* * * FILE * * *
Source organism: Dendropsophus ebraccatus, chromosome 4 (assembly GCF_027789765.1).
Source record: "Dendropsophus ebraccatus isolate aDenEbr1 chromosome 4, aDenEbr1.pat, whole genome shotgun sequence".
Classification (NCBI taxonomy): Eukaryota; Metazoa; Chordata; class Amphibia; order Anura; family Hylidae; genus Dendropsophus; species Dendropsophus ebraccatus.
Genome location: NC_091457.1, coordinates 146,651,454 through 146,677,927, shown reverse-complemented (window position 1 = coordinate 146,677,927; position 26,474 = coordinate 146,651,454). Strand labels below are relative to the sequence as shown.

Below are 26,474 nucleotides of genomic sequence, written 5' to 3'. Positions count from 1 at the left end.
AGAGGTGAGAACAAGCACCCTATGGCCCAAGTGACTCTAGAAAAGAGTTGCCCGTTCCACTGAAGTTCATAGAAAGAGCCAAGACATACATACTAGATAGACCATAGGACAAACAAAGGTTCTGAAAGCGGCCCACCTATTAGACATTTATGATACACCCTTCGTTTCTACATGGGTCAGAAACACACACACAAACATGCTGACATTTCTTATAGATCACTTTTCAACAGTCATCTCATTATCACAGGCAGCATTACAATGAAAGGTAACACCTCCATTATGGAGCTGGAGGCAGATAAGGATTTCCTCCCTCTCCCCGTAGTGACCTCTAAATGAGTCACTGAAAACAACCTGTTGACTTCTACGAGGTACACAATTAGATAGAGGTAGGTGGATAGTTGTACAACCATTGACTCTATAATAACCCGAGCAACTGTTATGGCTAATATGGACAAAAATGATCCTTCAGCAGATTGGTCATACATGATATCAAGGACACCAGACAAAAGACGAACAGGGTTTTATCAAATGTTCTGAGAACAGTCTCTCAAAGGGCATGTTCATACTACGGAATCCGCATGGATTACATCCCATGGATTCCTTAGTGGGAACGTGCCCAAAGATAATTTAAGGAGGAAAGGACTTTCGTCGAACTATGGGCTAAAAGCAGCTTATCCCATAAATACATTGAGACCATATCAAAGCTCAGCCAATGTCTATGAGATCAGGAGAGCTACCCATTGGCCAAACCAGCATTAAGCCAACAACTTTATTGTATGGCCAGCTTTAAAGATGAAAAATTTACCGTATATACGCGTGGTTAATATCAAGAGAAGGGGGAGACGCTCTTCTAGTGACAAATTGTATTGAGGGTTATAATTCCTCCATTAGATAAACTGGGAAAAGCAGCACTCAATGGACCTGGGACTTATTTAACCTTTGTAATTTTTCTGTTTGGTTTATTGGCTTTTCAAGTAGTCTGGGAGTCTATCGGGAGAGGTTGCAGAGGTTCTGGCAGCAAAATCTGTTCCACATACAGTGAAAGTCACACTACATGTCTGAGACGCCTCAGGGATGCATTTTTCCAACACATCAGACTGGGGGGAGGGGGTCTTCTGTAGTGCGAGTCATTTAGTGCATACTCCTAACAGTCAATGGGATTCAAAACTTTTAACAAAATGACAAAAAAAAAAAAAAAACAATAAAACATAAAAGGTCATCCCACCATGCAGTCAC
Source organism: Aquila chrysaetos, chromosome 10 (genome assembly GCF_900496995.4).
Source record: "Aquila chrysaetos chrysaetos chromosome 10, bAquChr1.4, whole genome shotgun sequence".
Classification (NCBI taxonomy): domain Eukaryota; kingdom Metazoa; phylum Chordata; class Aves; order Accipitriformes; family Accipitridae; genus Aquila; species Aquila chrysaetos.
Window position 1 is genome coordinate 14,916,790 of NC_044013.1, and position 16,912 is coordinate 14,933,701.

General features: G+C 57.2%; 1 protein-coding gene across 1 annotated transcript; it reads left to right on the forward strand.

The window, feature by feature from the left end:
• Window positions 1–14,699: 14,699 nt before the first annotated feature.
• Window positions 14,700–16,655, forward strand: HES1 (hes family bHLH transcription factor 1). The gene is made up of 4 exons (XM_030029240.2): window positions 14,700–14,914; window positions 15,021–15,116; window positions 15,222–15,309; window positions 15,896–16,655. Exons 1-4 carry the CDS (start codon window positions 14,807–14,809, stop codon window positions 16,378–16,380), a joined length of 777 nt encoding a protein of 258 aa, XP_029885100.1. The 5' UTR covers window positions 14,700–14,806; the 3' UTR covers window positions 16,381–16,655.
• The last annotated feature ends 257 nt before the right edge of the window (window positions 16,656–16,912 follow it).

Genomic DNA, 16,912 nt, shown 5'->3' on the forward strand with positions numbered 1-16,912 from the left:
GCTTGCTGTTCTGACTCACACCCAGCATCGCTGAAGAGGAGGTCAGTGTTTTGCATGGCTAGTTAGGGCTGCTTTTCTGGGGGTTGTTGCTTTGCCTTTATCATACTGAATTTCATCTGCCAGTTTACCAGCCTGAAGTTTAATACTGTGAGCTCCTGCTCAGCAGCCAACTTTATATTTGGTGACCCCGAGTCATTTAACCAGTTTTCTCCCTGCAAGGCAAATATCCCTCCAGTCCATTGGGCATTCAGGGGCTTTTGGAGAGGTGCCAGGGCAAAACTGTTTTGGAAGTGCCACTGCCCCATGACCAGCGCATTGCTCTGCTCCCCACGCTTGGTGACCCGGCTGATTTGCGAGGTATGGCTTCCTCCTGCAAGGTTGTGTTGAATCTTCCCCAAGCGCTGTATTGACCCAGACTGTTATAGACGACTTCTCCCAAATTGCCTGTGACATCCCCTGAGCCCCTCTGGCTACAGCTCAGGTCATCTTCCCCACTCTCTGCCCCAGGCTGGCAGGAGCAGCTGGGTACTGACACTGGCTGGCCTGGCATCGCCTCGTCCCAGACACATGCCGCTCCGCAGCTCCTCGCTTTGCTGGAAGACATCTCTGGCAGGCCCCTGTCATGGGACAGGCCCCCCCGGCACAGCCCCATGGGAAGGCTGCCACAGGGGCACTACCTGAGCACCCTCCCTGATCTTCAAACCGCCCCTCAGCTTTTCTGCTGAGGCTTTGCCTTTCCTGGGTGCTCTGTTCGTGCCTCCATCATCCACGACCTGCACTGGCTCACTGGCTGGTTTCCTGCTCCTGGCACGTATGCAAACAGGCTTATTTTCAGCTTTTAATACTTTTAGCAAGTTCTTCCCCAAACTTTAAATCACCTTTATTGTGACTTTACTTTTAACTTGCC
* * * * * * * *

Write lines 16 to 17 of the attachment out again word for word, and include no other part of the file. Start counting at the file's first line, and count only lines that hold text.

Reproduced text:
Genomic DNA, 16,912 nt, shown 5'->3' on the forward strand with positions numbered 1-16,912 from the left:
GCTTGCTGTTCTGACTCACACCCAGCATCGCTGAAGAGGAGGTCAGTGTTTTGCATGGCTAGTTAGGGCTGCTTTTCTGGGGGTTGTTGCTTTGCCTTTATCATACTGAATTTCATCTGCCAGTTTACCAGCCTGAAGTTTAATACTGTGAGCTCCTGCTCAGCAGCCAACTTTATATTTGGTGACCCCGAGTCATTTAACCAGTTTTCTCCCTGCAAGGCAAATATCCCTCCAGTCCATTGGGCATTCAGGGGCTTTTGGAGAGGTGCCAGGGCAAAACTGTTTTGGAAGTGCCACTGCCCCATGACCAGCGCATTGCTCTGCTCCCCACGCTTGGTGACCCGGCTGATTTGCGAGGTATGGCTTCCTCCTGCAAGGTTGTGTTGAATCTTCCCCAAGCGCTGTATTGACCCAGACTGTTATAGACGACTTCTCCCAAATTGCCTGTGACATCCCCTGAGCCCCTCTGGCTACAGCTCAGGTCATCTTCCCCACTCTCTGCCCCAGGCTGGCAGGAGCAGCTGGGTACTGACACTGGCTGGCCTGGCATCGCCTCGTCCCAGACACATGCCGCTCCGCAGCTCCTCGCTTTGCTGGAAGACATCTCTGGCAGGCCCCTGTCATGGGACAGGCCCCCCCGGCACAGCCCCATGGGAAGGCTGCCACAGGGGCACTACCTGAGCACCCTCCCTGATCTTCAAACCGCCCCTCAGCTTTTCTGCTGAGGCTTTGCCTTTCCTGGGTGCTCTGTTCGTGCCTCCATCATCCACGACCTGCACTGGCTCACTGGCTGGTTTCCTGCTCCTGGCACGTATGCAAACAGGCTTATTTTCAGCTTTTAATACTTTTAGCAAGTTCTTCCCCAAACTTTAAATCACCTTTATTGTGACTTTACTTTTAACTTGCC